The path continues on along the river but eventually deviates off course and you end up at a disused quarry. There are a few derelict remains of some of the buildings once used by the quarry that provide some well-needed shelter. The quarry itself is worth spending some time around, it is a fascinating place with a small waterfall coming down from the slopes above. By the time you’ve reached the quarry, you are all out of fresh water to restock on, so I’d strongly advise fill your bottle up in the stream just before you arrive as there is still a long way to go!

From the quarry, I kept heading towards the Mourne Wall. Its fairly straightforward and the path is clearly laid out, so just keep going until you reach the stile. Just before the wall is a large piece of bog land that has a few real soft spots, one that I got to know quite well when my entire left leg went thigh-deep into the muck! Not ideal, but thankfully I was only about 20 metres from the wall by this stage, so I hopped up, got my boots off and parked myself for a while to have my lunch. My attempt at letting my socks dry out was in vain despite the heat!

The climb from here is where the real fun began! It is no secret that Slieve Donard is steep, but the deceptive thing about it is this little plateau about three-quarters of the way up that tricks you into thinking you have reached the peak, only to find you still have at least thirty minutes more of climbing to go! It was tough going, especially for an amateur like me, but what made things a bit trickier was the sudden change in weather. The Mournes have this incredible knack of having these scattered microclimates throughout, and what started out as a hike full of regret at not wearing shorts, ended in me donning a wooly hat and gloves climbing over 3 feet of snow! To say it was cold at the top is an understatement. My fingers were so stiff from the bite of the wind that I struggled to operate my camera.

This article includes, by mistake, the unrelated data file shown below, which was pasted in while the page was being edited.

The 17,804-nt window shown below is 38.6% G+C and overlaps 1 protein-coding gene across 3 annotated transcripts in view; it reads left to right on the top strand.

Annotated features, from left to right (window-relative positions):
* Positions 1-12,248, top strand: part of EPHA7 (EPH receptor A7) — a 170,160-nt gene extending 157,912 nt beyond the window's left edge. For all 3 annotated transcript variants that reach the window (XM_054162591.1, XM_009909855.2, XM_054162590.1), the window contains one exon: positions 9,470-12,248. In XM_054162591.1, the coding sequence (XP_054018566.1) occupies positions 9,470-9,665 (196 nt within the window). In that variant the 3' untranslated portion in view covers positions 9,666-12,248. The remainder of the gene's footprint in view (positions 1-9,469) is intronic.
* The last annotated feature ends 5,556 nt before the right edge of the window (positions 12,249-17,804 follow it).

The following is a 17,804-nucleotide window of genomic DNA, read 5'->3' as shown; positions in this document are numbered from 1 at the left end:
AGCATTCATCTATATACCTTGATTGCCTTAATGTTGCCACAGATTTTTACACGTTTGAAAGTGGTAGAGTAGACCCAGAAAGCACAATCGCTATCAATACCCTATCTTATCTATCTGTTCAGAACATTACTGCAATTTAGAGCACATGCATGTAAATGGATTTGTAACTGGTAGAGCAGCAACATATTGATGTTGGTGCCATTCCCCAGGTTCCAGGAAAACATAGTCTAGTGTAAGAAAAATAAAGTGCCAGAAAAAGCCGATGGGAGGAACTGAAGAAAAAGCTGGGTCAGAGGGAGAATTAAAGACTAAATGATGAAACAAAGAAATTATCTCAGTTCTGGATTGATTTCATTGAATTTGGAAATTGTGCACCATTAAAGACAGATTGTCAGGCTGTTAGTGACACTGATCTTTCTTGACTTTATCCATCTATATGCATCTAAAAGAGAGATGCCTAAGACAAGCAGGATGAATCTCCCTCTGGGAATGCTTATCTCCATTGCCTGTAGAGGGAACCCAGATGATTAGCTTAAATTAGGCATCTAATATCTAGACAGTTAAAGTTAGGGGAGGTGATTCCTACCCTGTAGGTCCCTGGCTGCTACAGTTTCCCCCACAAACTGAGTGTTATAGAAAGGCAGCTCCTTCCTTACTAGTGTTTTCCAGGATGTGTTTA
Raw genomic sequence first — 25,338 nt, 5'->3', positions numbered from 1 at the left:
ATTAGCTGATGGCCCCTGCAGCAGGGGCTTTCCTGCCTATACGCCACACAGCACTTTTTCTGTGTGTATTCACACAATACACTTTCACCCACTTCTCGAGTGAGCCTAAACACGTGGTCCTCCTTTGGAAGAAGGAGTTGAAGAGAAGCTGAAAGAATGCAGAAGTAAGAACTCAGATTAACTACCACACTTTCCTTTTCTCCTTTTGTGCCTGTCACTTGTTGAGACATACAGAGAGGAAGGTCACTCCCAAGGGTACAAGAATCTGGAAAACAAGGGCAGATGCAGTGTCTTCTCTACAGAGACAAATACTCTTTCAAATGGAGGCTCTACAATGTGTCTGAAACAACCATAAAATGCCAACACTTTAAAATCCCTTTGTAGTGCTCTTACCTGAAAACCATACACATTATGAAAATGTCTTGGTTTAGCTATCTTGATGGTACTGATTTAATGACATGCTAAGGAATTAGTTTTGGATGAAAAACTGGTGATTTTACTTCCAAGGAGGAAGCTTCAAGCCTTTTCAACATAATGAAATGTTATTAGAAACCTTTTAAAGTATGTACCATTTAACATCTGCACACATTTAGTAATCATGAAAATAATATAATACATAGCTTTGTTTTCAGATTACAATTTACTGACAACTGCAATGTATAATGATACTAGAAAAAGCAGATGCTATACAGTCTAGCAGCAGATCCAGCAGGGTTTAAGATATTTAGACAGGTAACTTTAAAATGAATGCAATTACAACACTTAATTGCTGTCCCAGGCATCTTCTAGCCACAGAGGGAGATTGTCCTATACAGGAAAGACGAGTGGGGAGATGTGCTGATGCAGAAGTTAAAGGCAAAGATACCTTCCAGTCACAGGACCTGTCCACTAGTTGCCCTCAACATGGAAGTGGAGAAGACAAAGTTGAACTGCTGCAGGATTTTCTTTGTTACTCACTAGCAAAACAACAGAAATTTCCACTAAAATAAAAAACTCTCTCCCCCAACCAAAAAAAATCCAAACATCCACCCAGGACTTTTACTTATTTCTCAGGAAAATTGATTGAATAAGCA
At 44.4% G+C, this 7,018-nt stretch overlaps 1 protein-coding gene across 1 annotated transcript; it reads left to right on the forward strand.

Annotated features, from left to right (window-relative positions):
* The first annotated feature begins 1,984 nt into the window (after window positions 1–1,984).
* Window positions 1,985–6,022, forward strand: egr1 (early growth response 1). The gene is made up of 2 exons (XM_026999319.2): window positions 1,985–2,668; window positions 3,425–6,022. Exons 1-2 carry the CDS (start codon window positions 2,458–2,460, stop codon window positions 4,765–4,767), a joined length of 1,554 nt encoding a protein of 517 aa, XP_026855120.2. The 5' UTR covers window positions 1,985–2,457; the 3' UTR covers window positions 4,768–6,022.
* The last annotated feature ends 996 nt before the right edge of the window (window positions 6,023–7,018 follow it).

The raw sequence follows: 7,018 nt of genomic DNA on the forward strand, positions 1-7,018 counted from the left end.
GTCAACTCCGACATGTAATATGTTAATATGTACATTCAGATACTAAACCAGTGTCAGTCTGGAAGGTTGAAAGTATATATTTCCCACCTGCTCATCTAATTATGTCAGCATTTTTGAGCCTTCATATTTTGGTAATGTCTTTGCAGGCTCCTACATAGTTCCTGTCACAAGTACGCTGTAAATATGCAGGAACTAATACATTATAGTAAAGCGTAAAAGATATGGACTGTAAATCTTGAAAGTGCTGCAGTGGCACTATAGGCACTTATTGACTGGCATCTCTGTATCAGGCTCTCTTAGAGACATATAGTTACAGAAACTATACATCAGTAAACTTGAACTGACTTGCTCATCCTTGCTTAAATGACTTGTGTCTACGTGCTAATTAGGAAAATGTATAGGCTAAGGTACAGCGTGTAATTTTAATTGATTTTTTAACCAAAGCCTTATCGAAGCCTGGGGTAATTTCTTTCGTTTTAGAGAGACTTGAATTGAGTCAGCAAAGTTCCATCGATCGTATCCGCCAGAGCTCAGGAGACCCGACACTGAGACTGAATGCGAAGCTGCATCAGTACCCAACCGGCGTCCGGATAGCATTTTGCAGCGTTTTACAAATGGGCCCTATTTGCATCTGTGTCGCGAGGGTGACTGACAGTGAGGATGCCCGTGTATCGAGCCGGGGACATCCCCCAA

Having reached the summit I was faced with the decision to either descend back down the way I came or down the opposing side towards Slieve Commedagh. I chose the latter and boy was I in for a treat! Once at the base I decided to keep going. About halfway up the side of Commedagh I looked to my left and was greeted with the most breathtaking view of Annalong Valley, so I decided to change course and head towards it, camping out on the group of granite tors known as The Castles. It was an absolute dream in terms of landscape photography and I spent a good two hours wandering about taking in the vista praying that my camera battery would see me through. Be careful up round The Castles, they are not for the faint hearted and are incredibly steep with a drop so far down to the valley I couldn’t even guess the distance. It is not the most forgiving of terrain so just keep your distance from the edge.

From The Castles I followed the Brandy Pad back round to the Mourne Wall where I initially arrived and perched myself to watch the sunset over the mountains, taking in the majesty of the most breathtaking range in the country. Once darkness set in I simply followed the path back down the river to the car park, passing by a few folk camping out and enjoying the warm weather. Very tired, very sore but very content, I kicked my boots off and headed for home. I think one thing I learned from this trip is to not overthink things, and just get your boots on and get climbing! It is all totally doable if you just allow yourself plenty of time!